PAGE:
- The Washington Times - Friday, December 16, 2005

If you’re wondering what tops Santa’s list this year, try job security. Despite the “clause” in his contract, St. Nick could fall victim to Corporate America’s newest Ebenezer: holiday pluralism. And what’s worse, with Christ on the outs and “X-Mas” on thin ice, charities may suffer their worse yuletide to date. This year, the war for goodwill has enlisted new troops: the Salvation Army and Religious Right.

In the bulls-eye of this holiday controversy (which is as old as the season itself) is Target Corporation, one of the country’s largest retailers. Religious activists are up in arms about the company’s decision to ban the Salvation Army from soliciting on its premises. The charity was ordered to stop ringing its bells at collection kettles, citing, “an increasing number of inquiries from nonprofit organizations … to open its doors to other groups that wish to solicit.”

Some act surprised that the stores are more concerned about their bottom dollar than underprivileged families. But let’s face it — corporate America will dump competition faster than you can say “figgy pudding.” To them, there’s no business like snow business. And according to reports, it’s a booming one for the industry, which stands to make 20 percent of its revenue in November and December.

Believe it or not, one spokesperson justified the decision by saying that the noise of the bells “is a bit too nerve-racking for the people [working].” But if the sound was truly their motivating factor, then the solution is easy — lose the chime and keep the change. Instead, it’s just another day in the commercialization of Christmas — with the retail pot is calling the Army kettle black.

But before you put Target on your naughty list, it should be noted that the retail giant has tried to make amends for giving the Salvation Army the silent treatment, though precious little has been written about their new partnership. And with good reason). According to their recent announcement, “From Nov. 25, 2005 through Jan. 25, 2006, visitors to Target’s Web site can view and purchase clothing, household items, personal products, and Gift Cards to be donated to [hurricane victims] across the country. The Salvation Army will distribute the purchases… .”

In other words, Target’s latest “charitable” effort still stands to make a sizeable profit — and on the less fortunate to boot. The company, in all of its benevolence, didn’t offer to donate the merchandise but would be more than willing to take the money of those who would. Obviously the “ring” of the bells is more disturbing than the “cha-ching” they’ve come to expect from consumers.

As for the claim that stores like Target, Sears, Home Depot, Costco and K-Mart are bah-humbugging “Merry Christmas” in favor of “Happy Holidays,” most chains insist that they have no policy against the greeting. Still, chalk it up to another victory for Generation Generic, whose list of politically correct victories is as compelling as their paranoia. Rather than accommodate all religions, these so-called pluralists have marginalized America’s largest. Businesses everywhere are sending the message that when it comes to tolerance, 86 percent of the population need not apply.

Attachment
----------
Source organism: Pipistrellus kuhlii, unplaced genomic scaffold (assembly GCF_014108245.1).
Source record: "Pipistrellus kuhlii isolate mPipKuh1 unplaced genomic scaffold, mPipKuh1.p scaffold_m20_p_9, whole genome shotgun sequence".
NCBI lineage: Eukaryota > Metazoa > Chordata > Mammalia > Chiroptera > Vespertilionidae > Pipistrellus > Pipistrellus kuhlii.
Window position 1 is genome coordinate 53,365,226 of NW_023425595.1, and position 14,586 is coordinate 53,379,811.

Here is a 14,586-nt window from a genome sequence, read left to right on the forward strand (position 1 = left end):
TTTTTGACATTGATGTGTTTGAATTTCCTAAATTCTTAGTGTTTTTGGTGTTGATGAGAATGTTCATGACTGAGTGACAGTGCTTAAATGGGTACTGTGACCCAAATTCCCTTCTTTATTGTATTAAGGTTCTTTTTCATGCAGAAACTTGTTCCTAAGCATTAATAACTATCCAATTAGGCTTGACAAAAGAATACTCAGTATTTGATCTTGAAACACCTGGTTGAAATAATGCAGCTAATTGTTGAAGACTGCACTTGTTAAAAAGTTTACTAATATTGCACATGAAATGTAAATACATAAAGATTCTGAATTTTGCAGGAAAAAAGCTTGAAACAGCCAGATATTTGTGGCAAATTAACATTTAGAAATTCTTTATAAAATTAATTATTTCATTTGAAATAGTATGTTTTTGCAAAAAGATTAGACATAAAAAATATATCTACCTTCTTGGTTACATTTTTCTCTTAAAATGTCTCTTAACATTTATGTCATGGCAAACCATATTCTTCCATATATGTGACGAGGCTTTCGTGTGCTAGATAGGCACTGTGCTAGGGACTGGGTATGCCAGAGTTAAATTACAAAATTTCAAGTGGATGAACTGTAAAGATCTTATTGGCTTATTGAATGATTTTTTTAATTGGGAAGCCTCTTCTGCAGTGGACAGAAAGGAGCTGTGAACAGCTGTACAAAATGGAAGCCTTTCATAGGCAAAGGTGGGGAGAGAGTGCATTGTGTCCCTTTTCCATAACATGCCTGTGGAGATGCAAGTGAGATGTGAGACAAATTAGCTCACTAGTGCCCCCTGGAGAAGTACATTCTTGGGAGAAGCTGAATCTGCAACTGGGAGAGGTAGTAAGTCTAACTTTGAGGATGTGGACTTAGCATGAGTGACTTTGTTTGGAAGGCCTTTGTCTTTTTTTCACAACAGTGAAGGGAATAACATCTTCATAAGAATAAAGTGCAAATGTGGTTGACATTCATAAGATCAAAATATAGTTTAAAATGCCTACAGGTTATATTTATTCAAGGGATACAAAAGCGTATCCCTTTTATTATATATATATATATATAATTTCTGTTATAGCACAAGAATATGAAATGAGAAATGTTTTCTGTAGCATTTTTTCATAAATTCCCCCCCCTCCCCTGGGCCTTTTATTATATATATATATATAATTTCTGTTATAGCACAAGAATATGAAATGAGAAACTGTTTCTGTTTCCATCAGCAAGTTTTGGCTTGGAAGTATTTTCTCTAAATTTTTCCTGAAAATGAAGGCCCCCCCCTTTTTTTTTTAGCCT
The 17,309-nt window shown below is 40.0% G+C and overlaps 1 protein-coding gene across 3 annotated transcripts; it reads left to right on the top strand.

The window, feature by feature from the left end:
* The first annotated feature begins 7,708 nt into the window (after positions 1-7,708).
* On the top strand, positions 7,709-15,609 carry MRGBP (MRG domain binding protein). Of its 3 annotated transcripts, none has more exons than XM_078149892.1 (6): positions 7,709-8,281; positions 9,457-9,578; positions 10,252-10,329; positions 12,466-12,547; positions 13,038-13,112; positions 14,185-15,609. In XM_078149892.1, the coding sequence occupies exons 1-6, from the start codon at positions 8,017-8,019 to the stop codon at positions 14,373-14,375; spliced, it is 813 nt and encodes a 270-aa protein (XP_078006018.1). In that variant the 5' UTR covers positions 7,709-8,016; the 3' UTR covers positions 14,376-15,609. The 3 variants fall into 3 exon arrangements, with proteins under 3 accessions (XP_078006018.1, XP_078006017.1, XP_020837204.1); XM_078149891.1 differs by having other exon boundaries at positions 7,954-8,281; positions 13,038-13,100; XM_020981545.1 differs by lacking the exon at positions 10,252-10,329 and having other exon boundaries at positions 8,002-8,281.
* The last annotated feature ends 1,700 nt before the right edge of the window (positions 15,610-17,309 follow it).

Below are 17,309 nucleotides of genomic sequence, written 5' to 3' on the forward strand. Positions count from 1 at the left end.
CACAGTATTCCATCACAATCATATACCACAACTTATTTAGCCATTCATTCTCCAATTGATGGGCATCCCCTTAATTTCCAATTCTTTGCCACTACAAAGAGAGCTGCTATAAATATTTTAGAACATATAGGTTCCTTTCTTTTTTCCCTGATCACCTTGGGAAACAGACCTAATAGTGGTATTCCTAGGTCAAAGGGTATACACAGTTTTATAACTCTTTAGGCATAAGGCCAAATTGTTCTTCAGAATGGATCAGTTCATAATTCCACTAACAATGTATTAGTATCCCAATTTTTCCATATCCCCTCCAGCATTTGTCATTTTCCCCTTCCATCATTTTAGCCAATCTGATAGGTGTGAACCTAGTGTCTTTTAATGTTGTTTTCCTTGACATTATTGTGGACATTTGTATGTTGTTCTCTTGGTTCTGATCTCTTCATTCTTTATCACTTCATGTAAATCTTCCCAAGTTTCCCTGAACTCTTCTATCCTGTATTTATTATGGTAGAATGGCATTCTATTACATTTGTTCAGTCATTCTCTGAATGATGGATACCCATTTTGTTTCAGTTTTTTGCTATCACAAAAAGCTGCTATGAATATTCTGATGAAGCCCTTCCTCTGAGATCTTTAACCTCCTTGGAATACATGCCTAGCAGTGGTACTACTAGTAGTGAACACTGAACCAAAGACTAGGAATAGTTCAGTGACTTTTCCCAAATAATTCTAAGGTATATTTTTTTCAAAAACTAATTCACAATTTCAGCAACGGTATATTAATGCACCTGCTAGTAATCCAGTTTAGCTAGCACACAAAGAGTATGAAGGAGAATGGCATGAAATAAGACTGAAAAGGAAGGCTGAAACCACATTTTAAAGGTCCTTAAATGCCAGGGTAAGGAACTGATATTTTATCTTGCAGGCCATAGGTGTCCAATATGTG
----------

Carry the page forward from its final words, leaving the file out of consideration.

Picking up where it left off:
Proponents of the move suggest that the store’s decision has less to do with the bottom line and more to do with drawing it against church and state. But does protecting the feelings of a few customers at the expense of the majority really serve anyone’s best interests? All we want for Christmas is consistency.

Even the Jewish community — a demographic that retailers insist this measure “protects” — has chimed in to say that this annual debate does a disservice to 2,000 years of Christian tradition. Don Feder, president of the Jews Against Anti-Christian Defamation, said that major chains ought to be more accommodating to a season that accounts for one-fifth of their earnings. Yet away goes the manger, gone are the carols, and all those wise men? Well, after this debacle, we’re still looking.

To be fair, Christmas had been hijacked by plastic reindeer and eggnog lattes long before this latest transgression. For decades people have mistakenly believed that the gospel of pluralism will make up for a lack of true belief, that inclusivity will balance the moral ledger.

That’s the snag in chasing parity. Christmas, Hanukkah, Ramadan — they’re all legitimate holidays, but that legitimacy is derived from the history and tradition of their faith — not by a group of hypersensitive CEOs. Who says the grinches on Wall Street have cornered the market on holiday meaning? Maybe the real problem is that we are looking for validity in all the wrong places. Christmas isn’t theirs to take — it’s ours to lose.

And perhaps the biggest rival for faith isn’t Target after all, but the reason we go there in the first place. Is there too much rum in the wassail or have we forgotten that it’s our fascination with the latest electronic gadget and newest fad toy that the stores are catering to? The gifts on their shelves compete more with Christmas than religious diversity ever will.

So when it comes to defining the season, ask not for whom the bell tolls … it tolls for thee.

Suzanne Bowdey is the projects director at the American Conservative Union.

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